Camille Saint-Saëns – Le carnaval des animaux

Analysis of the characteristics of “Programme Music” in the Carnival of the Animals in the single movements and sound descriptive elements.

The musical suite

Le carnaval des animaux ​is quoted to be a “humorous musical suite” by the french composer and piano-prodigy Camille Saint-Saëns, composed in 1886. The suite contains 14 parts, each representing an “animal” but the last, which is a finale. The term “animal” is a little flexible, as these animals include pianists, fossils, beings with long ears, and swift animals to name a few. The most famous part is by far “the Swan”, nr. 13

Programme Music

This suite would be best sorted into programme music of the romanticism period. The first clue can be found in its title, which already gives away the programme idea behind it. The piece only gains “sense” with it. As we discussed in class, programme music was a way to turn away from the metaphysical pure music of the romanticism and bring the music closer to the listener. That included new listeners, outside of the elite, when music was democratized with the national revolutions of the 19th century. We also know that composer of programme music prefer content over strict form. Also the parts differ in rhythm, speed, length, and key. The shortest part is comprised of barely more than 20 compasses.

The main concept behind the parts are to mimic or make allusions to animals. However apart from the title, there is no further programme, nor explanation. While, as we had spoken about, symphonic poems had an actual poem as background, and was given to the listener to set the mood. What serves as programme in Camille Saint-Saëns piece is actually musical context and “heritage”. He took in some parts inspiration and sounds of animals using other composers work. That way he establishes an image in each part that will remind the listener of the animal in question.

Inside the music

  1. Introduction et marche royal du lion
    The introduction is played by the string instruments and both pianos. At first, it bears little resemblance to the lion, and ends in the two pianos one rising and one descending into extremes. Perhaps this virtuoso effect, makes the actual march be more dominant. The rhythmic pattern one the one hand, and on the other he uses the Dorian mode in this part. The Dorian mode, curiously was used in Beethoven’s ​Missa Solemnis​, dedicated to Archduke Rudolf of Austria and first performed for Russian Prince Nikolai Galitzin. So there we can find the relation to royalty. Finally a trace of a Lion’s roar can be found in the music as well
  2. Poules et Coqs
    In the second part we will hear references to chickens and roosters, but not just their “call”, but also the noises of their actions. The first notes already mimic picking. We can connect this to chickens so precisely, because he based this part off of Rameau’s piece​ La poule. Played on the clavichord, we can see a similar movement in both.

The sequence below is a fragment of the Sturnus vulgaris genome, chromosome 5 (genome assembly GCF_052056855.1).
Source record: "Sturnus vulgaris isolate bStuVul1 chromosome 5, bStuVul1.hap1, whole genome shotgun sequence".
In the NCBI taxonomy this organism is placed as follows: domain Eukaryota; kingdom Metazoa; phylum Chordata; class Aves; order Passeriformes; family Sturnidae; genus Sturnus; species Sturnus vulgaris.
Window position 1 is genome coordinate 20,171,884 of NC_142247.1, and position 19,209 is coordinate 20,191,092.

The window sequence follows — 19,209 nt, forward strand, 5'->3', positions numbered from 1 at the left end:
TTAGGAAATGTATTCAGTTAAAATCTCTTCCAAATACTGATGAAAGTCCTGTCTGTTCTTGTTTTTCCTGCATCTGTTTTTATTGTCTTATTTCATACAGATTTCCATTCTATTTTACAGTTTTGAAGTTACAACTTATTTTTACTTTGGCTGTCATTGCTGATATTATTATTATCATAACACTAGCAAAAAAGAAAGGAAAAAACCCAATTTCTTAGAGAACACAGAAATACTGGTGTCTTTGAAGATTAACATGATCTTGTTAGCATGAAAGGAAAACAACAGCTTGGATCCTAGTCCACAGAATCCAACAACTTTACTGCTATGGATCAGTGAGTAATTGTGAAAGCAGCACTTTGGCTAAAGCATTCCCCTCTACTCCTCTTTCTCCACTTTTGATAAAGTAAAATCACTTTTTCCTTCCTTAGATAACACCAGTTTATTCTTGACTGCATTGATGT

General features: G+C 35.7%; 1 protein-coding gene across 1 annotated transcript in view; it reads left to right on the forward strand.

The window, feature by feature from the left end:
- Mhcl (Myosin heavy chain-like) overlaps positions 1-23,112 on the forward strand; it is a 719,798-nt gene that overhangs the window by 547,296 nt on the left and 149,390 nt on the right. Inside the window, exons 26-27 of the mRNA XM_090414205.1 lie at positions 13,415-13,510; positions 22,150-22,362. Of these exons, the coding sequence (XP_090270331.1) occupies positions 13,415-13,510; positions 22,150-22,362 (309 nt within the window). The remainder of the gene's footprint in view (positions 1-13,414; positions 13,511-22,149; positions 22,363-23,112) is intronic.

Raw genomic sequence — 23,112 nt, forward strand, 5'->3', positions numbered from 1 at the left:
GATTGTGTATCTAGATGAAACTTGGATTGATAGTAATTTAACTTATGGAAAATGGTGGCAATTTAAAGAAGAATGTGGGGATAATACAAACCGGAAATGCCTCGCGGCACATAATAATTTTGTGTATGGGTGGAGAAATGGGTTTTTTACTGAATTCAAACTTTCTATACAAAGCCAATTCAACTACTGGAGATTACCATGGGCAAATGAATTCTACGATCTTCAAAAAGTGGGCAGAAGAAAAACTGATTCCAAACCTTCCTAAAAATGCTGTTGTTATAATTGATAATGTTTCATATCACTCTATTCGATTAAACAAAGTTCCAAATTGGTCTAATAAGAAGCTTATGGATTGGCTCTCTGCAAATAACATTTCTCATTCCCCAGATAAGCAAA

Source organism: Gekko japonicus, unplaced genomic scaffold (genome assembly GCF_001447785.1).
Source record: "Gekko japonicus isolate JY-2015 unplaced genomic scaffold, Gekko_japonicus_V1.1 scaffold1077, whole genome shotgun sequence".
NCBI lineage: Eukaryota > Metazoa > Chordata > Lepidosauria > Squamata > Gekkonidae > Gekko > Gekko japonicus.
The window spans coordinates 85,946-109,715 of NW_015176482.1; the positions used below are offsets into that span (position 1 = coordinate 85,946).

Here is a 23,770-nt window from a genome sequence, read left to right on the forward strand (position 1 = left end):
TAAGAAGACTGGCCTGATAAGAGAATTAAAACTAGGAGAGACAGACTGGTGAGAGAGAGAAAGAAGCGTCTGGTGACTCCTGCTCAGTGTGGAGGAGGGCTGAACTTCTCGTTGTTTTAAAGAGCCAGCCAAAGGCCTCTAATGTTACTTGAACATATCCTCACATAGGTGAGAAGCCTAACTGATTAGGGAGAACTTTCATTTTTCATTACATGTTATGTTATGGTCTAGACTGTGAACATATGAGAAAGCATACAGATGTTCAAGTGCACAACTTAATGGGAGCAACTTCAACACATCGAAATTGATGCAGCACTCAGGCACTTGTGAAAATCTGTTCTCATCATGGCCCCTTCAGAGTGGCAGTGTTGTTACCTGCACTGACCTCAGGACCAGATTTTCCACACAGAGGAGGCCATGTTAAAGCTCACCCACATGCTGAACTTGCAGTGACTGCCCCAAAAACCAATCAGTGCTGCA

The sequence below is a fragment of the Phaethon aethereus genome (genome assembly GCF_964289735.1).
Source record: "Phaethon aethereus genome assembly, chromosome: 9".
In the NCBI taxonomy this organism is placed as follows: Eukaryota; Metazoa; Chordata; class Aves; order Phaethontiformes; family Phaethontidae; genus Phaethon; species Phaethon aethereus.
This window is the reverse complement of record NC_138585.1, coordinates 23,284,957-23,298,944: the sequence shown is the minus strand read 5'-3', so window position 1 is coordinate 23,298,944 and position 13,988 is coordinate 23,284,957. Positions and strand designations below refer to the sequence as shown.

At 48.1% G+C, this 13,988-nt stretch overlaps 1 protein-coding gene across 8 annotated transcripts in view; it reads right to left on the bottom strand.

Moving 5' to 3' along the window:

3. Hémiones (animaux véloces)
    This part is comprised of very fast-paced piano, giving the impression of running. Also, the movements of the melody go up and down, which gives a scenery to the running. Finally together with the name, we understand that this is about wild donkeys in Asian mountain areas.
  4. Tortues
    This slowed down, and even lumbering part describes the cautious walk of the tortoise. Far more than an animal noise, again, this describes the way they move, or at least the sensation we associate with them: slowness. Camille Saint-Saëns chose for this part to slow down a known piece – the Galop Infernal Can-Can by Offenbach. It is just played slow beyond recognition, but we recognize it in the score
  5. L’éléphant
    In the Elephant Camille Saint-Saëns begins with the piano playing a chord in each hand in coupled eighths, giving a very heavy and full sounds, fitting for an Elephant. The main melody is played by the Bass, lowest of the instruments adding to the impression of a large animal. The last touch is using the melody from Berlioz ​Danse des Sylphes ​, from his ​Damnation de Faust. ​This dance related to fairy, sprite-like beings, being played by the bass adds to the feeling of a heavier animal, which completes the image of an elephant.
  6. Kangourous
    This part seems less obvious. Again, Camille Saint-Saëns decides to interpret the movement of the animal, not the call or cry. The Kangaroos most iconic characteristic is the jump. And Saint-Saëns gives it a sound. One can also note that Camille Saint-Säens switches from a 4/4 time to a 3/4 time between the jump and the other music. Also the “jump melody” is marked with a accelerando and ritardando. He has found rhythmic elements to express movement and the tensing and untensing of the leg muscles.
  7. Aquarium
    The Aquarium – how can one describe the sound of fish and of water? Camille Saint-Saëns’ 7th part of the carnival of the animals could be considered “pre-impressionism”. Far more than describing the movement or “sound” of fish, he tries to emulate an under-water feeling. Maybe similar to Wagner’s R​heingold p​relude, the string section begins with steadier notes, held notes. But what stands out above all, is the use of a glass harmonica. The unearthly sounds help put us feel under the water.